Translated by Tanya Huntington.
For Daniel Drubach.
Is it possible that what we have forgotten wields a greater influence over us than what we are able to recall? I lifted my fingers to my lips. There it was, that same fire across the passage of time. The taste of gasoline made me press down gently on the brake pedal. I pulled over to the curb and turned off the engine. I gazed into the rearview mirror, where I could make out the fire-eater’s scorching blast from blocks away.
I walked back to the intersection, where the adolescent was still doing his thing. He stopped time. Or maybe it was time that stopped air, smoke, flame…
It looked like a pretty tricky business, and he gave it his all: the swig of gasoline, the mouth inches away from the torch, the blowing. No: the roaring. The instant flare.
It felt rehearsed but still, it was thrilling. I watched from afar, the glow of heat on my face.
He was just a kid. When I first saw him through the windshield, I hardly even registered his face. His rickety silhouette. With all the impatience of someone eager to go about her business without the spectacle of poverty rearing its ugly head, I offered him some change. It was then that our hands had grazed.
Now I examined him outright: he was beautiful, with aquiline features and slightly slanted eyes. I found his reddened mouth, his swollen lips disturbingly attractive.
What was it I had lost there, on that street corner?
My father ran out of gas one afternoon and had to improvise: he took a gallon jug, asked a taxi driver for some fuel and used a hose to suck the gasoline out of the taxi driver’s tank until, by the laws of physics, I guess, the gas flowed up through the hose and into the jug of its own accord.
Dad tossed the hose into the trunk and forgot about it, but I stole it later on. I liked to mimic him with my brothers and their toy cars. I was definitely not one of those girls who played with dolls. Everyone realized this the day I burned them all, spraying them with a little fuel I had extracted from the tank of our car.
Some other afternoon: Alan and I had to hitch a ride all the way across an island, from the Corsican wilderness to the port of Bastia. The cars roared past at full speed because of the fuel crisis, until one little red coupe drove off the road; the driver couldn’t speak a word of English and kept cursing in Russian or something. The smell of a gas leak sent all three of us running back onto the pavement, where we hitched another ride with a few bumps and bruises and life in all its infinite generosity on our side. How could I have known that a few months later, it would all be consumed by a single word? Aneurism. I would become a widow at the age of twenty-seven.
Not long before Corsica, another island: I visited every corner of Matanzas with Alexis, my longhaired lover. At the time, we possessed the eternal youth of the fire-eater. We were practically children. We took the gasoline he was hoarding for his old Studebaker and exchanged it for a bottle of rum. We drank it down to the last drop by the seaside at Varadero. Melancholy and drunk, we bid farewell to a romance that said nothing about either of us because, to be honest, we never had any faith in it.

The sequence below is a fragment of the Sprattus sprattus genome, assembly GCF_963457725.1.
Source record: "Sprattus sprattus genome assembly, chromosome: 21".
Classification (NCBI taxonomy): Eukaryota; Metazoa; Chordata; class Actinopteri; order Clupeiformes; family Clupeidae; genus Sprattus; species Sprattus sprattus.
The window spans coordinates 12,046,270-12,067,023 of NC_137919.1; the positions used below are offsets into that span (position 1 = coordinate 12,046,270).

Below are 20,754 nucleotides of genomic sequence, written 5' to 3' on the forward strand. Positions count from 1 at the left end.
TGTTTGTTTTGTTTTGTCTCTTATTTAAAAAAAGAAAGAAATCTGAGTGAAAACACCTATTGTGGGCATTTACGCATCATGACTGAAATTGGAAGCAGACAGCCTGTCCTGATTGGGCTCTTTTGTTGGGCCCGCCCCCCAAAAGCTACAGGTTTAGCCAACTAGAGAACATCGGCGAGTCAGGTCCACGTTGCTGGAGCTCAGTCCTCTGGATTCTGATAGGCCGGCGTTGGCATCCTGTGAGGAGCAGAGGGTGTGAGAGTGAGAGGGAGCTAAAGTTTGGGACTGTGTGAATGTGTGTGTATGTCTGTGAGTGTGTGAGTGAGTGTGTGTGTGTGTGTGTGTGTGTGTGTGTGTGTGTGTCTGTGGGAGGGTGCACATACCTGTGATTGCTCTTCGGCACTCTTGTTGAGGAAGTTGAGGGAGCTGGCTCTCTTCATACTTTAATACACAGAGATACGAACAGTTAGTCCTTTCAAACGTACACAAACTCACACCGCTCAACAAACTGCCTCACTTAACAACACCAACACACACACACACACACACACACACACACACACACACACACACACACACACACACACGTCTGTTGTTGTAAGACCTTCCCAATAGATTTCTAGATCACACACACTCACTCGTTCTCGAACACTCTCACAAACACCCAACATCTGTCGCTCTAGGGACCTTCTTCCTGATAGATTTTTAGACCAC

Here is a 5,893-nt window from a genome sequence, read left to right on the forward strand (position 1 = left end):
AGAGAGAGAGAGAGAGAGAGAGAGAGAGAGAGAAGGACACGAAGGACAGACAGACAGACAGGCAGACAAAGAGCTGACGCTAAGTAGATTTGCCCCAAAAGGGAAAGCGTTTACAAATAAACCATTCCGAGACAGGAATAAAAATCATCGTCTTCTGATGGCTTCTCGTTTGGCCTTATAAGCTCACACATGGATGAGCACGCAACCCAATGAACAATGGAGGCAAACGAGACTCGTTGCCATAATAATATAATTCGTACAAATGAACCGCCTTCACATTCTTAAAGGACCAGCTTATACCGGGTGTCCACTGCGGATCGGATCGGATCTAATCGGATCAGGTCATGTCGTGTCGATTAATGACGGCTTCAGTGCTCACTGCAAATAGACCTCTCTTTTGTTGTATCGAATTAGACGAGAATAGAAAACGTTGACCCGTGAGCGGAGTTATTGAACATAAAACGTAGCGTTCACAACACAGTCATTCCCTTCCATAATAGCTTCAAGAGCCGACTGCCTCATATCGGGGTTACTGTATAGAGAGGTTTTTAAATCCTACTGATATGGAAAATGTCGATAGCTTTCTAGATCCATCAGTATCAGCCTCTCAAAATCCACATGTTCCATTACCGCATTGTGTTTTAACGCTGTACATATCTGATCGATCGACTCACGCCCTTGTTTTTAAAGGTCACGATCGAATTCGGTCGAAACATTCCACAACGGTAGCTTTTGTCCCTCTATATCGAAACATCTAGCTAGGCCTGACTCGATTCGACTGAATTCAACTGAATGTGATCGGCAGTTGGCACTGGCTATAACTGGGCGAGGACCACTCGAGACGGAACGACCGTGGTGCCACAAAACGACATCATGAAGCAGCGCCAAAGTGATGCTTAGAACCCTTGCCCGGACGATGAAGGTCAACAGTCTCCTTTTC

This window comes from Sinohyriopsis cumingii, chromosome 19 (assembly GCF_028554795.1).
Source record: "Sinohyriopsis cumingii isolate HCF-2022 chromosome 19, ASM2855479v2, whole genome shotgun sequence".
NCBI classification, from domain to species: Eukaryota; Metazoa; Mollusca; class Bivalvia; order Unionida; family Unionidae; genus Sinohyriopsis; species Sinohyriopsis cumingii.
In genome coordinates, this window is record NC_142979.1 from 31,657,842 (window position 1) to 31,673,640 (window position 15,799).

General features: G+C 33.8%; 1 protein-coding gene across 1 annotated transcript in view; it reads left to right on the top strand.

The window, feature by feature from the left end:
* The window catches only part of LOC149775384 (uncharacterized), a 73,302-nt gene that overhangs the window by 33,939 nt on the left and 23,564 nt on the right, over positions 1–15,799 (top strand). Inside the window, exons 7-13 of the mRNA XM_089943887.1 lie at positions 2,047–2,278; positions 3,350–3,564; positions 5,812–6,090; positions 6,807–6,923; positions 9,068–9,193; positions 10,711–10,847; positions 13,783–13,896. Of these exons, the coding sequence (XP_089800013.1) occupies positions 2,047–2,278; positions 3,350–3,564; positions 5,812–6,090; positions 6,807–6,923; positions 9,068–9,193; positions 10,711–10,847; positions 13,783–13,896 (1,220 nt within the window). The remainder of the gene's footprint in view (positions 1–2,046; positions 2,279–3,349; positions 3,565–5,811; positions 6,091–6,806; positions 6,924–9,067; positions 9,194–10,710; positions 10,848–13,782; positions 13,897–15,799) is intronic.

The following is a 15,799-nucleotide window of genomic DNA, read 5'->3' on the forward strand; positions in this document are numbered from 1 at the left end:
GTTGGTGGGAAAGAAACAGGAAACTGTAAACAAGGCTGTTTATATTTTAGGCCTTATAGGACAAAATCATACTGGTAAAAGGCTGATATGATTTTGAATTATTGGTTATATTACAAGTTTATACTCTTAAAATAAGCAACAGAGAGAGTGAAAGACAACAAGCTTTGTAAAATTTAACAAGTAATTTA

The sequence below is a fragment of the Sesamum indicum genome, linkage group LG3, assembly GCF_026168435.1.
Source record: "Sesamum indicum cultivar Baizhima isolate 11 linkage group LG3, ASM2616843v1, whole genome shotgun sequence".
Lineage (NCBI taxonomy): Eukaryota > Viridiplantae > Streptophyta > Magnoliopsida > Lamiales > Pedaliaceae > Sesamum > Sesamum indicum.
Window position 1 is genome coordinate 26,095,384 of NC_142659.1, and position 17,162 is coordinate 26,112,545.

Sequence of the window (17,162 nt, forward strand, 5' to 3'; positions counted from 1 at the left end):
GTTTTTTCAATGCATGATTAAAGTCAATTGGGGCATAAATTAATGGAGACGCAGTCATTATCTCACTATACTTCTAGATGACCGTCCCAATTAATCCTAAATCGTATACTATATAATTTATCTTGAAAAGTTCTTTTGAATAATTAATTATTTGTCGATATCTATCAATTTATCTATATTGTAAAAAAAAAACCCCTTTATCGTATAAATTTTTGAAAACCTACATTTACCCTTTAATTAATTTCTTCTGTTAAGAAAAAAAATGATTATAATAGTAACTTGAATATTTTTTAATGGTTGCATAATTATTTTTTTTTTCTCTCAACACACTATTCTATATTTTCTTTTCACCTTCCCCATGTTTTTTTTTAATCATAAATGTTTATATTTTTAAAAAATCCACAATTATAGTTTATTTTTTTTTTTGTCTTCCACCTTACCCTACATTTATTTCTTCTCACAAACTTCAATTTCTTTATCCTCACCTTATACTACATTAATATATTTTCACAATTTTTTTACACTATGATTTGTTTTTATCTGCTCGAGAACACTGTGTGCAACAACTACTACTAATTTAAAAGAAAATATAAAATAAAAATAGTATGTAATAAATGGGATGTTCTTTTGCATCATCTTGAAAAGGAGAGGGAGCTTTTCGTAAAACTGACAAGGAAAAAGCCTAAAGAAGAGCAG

One Sunday, when it was my turn to cover the night shift at the newspaper where I worked: they assigned me to cover an uprising in a small town; some police officers had been kidnapped, and people were threatening to burn them alive unless the government guaranteed to keep its word, which was worthless. By the time I got there, the ominous smell of burnt flesh already rose from the main square. Only one of the officers survived; he had embraced his executioner with all the terror and love for life he could muster.
They sometimes say that one comes undone through apologies or tears. I came undone through memories. The God of Time had given me other lives to live and I, why deny it, had spent them all. There was no aftertaste of gasoline in my heart.
It was like being mugged: those memories had been torn from me. Like when you remove an old ring that has been in the same spot for so long you don’t even know it’s there, until suddenly in its place there is a strip of whiter skin and the void, the absence, become evident. A fortuitous encounter with my own self as a lost object; that was what was happening to me. But it wasn’t just that. I was also eating fire.
The kid spotted me. From behind the black smoke, he managed a pained smile. He would ask drivers for money with one hand extended, his torch in the other. When the light turned green, he would run for the opposite curb. A barrage of cars passed between us. He rinsed his mouth out with gasoline, leaned toward me in a graceful bow then roared with renewed vigor. A tongue of flame rose up over the cars; gleefully, avidly it cut through the clear air, penetrating the pores of my memories. It had found me after such a long, long time.
Socorro Venegas is the winner of the 2002 Premio Nacional de Poesía y Cuento “Benemérito de América.”In 2004, her first novel, Será negra y blanca, won the Premio Nacional de Novela Ópera Prima “Carlos Fuentes. Translations of her stories have appeared in Concho River Review, The Modern Review, Literal, and The Listening Eye, among other publications.